Spiritual Well-Being: The focus of my time and energies preretirement was in doing ministry. The emphasis was on the doing, the action, the work, the activity, and the results. I was blessed to be serving in a growing, thriving, and exciting parish. There was a real sense that the Holy Spirit was leading and guiding us. I woke each morning anticipating the challenges and opportunities that God would throw our way. It was a stressful, energizing, and rewarding life style. Now, in retirement, the focus of my time and energies is on experiencing God's grace in my life and in the lives of those around me. The emphasis is on the experience; the feelings and emotions, the presence of the Divine in my life and relationships. It is an approach to life marked by an openness and patience that I had not practiced before. I begin each morning with prayers that emphasize a yielding of my will and an acknowlegement that God is in control. The result of this change of focus from doing to experiencing is a sense of peace and well-being that is new to me. It is life lived with an expectation that each day I will be surprised with a Divine moment of Grace; a smile from my spouse, John's "I love you, Dad", a grandchild's laughter, an adult child's phone call, softly falling snow, birds at the birdfeeder, an e-mail from a friend, etc., etc.

Work and Ministry: This practice of yielding and openness has meant that I haven't pursued ministry opportunities but have waited patiently for them to present themselves. During the past year I have had a significant number of invitations to lead retreats, preach at special occassions, serve on leadership teams for the synod and region, and mentor individual pastors. I have been most grateful for these opportunities to share skills, experience, and my passion for ministry. The time between these responsibilities is used to reflect, debrief, and prayerfully plan for the next scheduled event. In preretirement there was always a immediate rush onto the next challenge without the benefit of "recovery time". I look forward to whatever opportunities Christ leads me to next.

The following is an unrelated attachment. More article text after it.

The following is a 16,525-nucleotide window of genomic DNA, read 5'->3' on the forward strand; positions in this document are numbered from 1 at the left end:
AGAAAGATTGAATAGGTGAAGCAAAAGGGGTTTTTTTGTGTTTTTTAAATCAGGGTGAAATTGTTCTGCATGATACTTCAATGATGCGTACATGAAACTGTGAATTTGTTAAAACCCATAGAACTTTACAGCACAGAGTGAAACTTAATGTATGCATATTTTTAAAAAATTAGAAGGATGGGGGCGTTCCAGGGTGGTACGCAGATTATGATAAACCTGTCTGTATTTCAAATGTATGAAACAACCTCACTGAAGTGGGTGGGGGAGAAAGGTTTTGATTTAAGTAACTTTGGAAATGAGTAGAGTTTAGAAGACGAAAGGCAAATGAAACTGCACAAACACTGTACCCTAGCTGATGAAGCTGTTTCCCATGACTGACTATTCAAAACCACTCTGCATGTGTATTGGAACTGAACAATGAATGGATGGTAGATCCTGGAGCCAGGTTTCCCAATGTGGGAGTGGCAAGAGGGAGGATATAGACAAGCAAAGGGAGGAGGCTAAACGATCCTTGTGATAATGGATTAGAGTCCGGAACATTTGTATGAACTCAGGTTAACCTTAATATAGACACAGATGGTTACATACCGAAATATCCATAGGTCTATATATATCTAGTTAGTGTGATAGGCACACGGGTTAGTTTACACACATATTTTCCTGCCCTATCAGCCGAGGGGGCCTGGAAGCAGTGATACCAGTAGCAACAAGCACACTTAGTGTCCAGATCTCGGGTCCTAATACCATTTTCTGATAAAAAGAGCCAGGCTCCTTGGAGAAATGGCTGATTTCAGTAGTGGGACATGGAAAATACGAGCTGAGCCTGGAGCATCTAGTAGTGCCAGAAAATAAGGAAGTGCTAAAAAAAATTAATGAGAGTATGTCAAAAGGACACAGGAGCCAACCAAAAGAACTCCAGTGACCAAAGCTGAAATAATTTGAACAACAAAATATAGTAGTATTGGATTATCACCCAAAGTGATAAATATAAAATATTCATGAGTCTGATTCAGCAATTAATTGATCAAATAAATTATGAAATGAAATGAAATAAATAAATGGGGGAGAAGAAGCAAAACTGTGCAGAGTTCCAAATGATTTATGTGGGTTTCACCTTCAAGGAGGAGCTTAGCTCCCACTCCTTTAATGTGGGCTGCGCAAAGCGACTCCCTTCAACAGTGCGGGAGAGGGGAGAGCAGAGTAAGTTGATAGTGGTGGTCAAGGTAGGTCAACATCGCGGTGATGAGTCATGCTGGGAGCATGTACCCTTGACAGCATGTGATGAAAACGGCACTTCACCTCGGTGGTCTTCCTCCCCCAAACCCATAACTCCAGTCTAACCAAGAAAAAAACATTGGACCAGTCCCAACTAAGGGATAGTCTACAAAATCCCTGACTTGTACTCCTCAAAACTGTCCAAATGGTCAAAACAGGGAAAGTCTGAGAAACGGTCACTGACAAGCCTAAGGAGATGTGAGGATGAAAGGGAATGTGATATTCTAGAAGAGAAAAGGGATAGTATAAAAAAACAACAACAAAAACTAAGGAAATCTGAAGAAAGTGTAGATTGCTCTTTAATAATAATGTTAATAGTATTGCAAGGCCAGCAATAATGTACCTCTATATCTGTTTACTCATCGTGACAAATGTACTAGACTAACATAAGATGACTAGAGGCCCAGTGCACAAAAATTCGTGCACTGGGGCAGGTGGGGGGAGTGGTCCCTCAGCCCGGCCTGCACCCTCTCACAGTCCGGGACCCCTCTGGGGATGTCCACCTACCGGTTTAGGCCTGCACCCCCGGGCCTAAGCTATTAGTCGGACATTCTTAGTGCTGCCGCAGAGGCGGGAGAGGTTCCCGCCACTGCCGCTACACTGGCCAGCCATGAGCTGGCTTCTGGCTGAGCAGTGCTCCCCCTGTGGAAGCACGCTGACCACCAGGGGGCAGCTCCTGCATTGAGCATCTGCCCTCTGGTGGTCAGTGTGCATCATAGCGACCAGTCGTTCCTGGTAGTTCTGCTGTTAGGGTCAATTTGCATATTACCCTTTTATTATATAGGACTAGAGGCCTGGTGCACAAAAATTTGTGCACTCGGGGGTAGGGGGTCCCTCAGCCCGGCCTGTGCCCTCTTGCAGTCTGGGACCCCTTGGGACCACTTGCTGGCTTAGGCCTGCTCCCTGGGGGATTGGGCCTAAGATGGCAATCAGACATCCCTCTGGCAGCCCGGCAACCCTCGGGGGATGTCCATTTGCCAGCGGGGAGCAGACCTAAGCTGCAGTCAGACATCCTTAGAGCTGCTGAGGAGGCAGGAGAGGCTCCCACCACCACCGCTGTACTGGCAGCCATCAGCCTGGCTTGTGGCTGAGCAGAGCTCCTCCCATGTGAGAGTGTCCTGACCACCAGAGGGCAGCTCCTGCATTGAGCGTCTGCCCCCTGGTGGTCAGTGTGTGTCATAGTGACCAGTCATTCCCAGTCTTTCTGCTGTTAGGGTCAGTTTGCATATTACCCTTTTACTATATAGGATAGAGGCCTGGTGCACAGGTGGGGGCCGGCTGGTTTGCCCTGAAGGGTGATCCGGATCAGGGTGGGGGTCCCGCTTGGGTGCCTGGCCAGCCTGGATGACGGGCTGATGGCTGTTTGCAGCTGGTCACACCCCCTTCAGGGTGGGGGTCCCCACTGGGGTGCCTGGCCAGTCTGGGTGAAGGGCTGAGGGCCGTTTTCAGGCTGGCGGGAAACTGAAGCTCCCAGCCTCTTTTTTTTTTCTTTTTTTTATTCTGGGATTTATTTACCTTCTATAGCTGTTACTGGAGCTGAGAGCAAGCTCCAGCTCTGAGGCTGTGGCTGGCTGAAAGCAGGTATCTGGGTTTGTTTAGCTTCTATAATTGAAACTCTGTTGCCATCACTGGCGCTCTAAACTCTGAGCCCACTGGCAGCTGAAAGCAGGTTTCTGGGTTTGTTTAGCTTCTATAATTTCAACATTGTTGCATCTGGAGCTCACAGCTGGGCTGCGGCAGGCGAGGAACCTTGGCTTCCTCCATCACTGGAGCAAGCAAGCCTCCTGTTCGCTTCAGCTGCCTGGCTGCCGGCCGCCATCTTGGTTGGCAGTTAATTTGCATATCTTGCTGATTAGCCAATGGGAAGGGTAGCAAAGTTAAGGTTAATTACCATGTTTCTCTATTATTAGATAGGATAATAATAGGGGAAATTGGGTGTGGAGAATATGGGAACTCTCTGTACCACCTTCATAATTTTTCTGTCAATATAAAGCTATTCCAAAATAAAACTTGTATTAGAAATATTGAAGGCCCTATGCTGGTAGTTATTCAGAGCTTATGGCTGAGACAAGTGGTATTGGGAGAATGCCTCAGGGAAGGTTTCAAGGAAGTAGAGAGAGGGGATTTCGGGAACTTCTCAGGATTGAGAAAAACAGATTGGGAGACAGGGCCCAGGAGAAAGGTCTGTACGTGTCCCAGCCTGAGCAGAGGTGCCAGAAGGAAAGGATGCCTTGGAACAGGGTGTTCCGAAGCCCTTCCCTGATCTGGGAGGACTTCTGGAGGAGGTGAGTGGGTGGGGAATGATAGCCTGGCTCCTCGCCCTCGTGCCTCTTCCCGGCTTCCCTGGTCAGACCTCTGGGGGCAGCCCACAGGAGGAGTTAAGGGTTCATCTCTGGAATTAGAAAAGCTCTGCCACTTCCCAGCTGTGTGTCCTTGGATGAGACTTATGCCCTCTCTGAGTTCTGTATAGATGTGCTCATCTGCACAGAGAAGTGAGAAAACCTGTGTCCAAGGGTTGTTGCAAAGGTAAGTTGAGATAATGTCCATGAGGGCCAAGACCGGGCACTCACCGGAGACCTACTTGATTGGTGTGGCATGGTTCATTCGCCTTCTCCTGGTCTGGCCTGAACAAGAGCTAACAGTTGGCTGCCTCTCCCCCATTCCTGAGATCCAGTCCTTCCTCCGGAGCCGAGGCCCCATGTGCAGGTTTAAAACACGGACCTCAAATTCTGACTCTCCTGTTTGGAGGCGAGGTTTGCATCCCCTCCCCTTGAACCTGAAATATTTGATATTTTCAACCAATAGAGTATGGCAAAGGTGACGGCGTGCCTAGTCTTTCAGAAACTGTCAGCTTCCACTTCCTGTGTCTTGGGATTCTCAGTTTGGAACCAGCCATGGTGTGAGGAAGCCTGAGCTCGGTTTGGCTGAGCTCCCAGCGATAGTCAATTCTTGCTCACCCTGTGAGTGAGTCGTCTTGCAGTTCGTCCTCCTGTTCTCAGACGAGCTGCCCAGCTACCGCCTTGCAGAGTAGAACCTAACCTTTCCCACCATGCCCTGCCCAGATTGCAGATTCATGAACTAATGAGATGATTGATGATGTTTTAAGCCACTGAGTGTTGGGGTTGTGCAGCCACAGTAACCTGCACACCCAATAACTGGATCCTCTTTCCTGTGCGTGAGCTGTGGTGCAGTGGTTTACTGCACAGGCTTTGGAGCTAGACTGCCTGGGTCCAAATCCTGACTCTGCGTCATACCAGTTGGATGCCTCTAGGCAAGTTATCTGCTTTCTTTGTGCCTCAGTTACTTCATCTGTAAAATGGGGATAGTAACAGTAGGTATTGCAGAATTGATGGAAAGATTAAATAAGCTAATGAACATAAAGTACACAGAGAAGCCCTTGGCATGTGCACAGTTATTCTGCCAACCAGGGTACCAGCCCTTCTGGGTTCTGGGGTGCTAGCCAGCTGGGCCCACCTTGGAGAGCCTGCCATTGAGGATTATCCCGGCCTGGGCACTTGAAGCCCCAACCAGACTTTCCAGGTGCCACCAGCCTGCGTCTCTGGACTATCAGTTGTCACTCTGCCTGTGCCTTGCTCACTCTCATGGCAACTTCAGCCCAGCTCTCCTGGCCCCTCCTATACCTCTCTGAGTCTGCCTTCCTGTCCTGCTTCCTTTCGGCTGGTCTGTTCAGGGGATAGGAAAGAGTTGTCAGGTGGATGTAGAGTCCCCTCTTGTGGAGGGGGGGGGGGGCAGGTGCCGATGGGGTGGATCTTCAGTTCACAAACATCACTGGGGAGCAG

The Future: I don't know and that is OK with me. I am sure it will be exciting and rewarding. The gratefullness I feel for this chapter in my life is more than I can adequately describe. It is truly a "season of love".

Wednesday, February 06, 2008

Listening to the Sacred Silence

I believe it was Mike Wallace of 60 Minutes who once asked Mother Theresa of Calcutta about prayer; "What do you say when you are praying to God?" She replied, "Nothing, I just listen." "Then what do you hear God say" asked Wallace and Mother Theresa replied "nothing, he just listens."
Today marks the beginning of the Lenten Journey for me and all those who are struggling to walk with Jesus in this life. Prayer is an important element in this journey and the above story is a reminder that the practice of prayer is more important then the words of prayer. To listen is to focus on the other without distraction and to be prepared to respond to what is being heard. Mother Theresa's words are a reminder that the Divine is as interested in focusing on us as we are in focusing on the Divine. Prayer is the act of being present, available, open, and sensitive to God's Spirit. Isn't this attitude essential to the growth of any relationship? Going for a walk with my spouse of 40 years is a joy not because of what we might say during the activity but because we are walking together, breathing the same air, seeing the same sights, and enjoying the presence of the other. This is similar to what happens in the act of prayer.
Now I am not saying that words are not important but that they follow the act of listening not proceed it. Achieving an attitude of receptiveness is foundational to the prayerfull conversation. Without that foundation prayer becomes a list of wishes and wants. Glenn Liebman writes in today's Albany times Union; "There will be a lot of theories why the Giants won the Super Bowl, but I will let you in on the real secret. Two hours before the game, I took my son and his friend to the Giants' practice field at UAlbany and both said a prayer for the Giants." While I am thankful for the Giants' victory I don't believe it was because of divine intervention. These kind of prayers treat God as Santa Clause and we are terribly disappointed when our wishes are not granted.